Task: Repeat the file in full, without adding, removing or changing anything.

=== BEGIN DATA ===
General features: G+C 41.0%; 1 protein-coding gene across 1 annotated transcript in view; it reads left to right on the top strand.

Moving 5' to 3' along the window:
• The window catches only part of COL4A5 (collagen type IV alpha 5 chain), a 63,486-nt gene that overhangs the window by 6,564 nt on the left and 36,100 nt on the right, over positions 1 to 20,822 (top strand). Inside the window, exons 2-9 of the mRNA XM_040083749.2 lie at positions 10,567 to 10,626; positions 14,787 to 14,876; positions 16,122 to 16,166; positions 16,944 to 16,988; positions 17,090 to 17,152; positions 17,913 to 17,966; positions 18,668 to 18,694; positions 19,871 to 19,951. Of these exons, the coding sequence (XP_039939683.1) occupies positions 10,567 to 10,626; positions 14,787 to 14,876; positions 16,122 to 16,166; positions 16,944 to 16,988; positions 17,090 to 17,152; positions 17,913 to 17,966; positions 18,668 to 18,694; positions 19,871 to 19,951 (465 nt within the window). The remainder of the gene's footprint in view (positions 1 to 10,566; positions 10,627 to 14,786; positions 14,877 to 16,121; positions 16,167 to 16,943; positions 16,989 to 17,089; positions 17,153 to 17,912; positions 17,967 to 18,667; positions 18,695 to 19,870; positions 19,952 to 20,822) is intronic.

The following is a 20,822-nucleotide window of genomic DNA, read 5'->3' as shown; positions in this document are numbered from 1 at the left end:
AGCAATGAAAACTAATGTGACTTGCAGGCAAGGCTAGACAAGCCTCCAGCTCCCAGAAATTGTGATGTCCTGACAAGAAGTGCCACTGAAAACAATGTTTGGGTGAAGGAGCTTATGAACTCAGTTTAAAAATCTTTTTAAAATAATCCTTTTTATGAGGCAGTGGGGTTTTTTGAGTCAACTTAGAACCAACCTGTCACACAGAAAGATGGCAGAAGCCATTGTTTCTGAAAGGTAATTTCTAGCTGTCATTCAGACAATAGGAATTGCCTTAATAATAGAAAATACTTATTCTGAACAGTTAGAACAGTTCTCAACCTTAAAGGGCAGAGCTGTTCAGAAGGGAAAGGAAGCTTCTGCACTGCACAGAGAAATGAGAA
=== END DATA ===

General features: G+C 41.0%; 1 protein-coding gene across 1 annotated transcript in view; it reads left to right on the top strand.

Moving 5' to 3' along the window:
• The window catches only part of COL4A5 (collagen type IV alpha 5 chain), a 63,486-nt gene that overhangs the window by 6,564 nt on the left and 36,100 nt on the right, over positions 1 to 20,822 (top strand). Inside the window, exons 2-9 of the mRNA XM_040083749.2 lie at positions 10,567 to 10,626; positions 14,787 to 14,876; positions 16,122 to 16,166; positions 16,944 to 16,988; positions 17,090 to 17,152; positions 17,913 to 17,966; positions 18,668 to 18,694; positions 19,871 to 19,951. Of these exons, the coding sequence (XP_039939683.1) occupies positions 10,567 to 10,626; positions 14,787 to 14,876; positions 16,122 to 16,166; positions 16,944 to 16,988; positions 17,090 to 17,152; positions 17,913 to 17,966; positions 18,668 to 18,694; positions 19,871 to 19,951 (465 nt within the window). The remainder of the gene's footprint in view (positions 1 to 10,566; positions 10,627 to 14,786; positions 14,877 to 16,121; positions 16,167 to 16,943; positions 16,989 to 17,089; positions 17,153 to 17,912; positions 17,967 to 18,667; positions 18,695 to 19,870; positions 19,952 to 20,822) is intronic.

The following is a 20,822-nucleotide window of genomic DNA, read 5'->3' as shown; positions in this document are numbered from 1 at the left end:
AGCAATGAAAACTAATGTGACTTGCAGGCAAGGCTAGACAAGCCTCCAGCTCCCAGAAATTGTGATGTCCTGACAAGAAGTGCCACTGAAAACAATGTTTGGGTGAAGGAGCTTATGAACTCAGTTTAAAAATCTTTTTAAAATAATCCTTTTTATGAGGCAGTGGGGTTTTTTGAGTCAACTTAGAACCAACCTGTCACACAGAAAGATGGCAGAAGCCATTGTTTCTGAAAGGTAATTTCTAGCTGTCATTCAGACAATAGGAATTGCCTTAATAATAGAAAATACTTATTCTGAACAGTTAGAACAGTTCTCAACCTTAAAGGGCAGAGCTGTTCAGAAGGGAAAGGAAGCTTCTGCACTGCACAGAGAAATGAGAA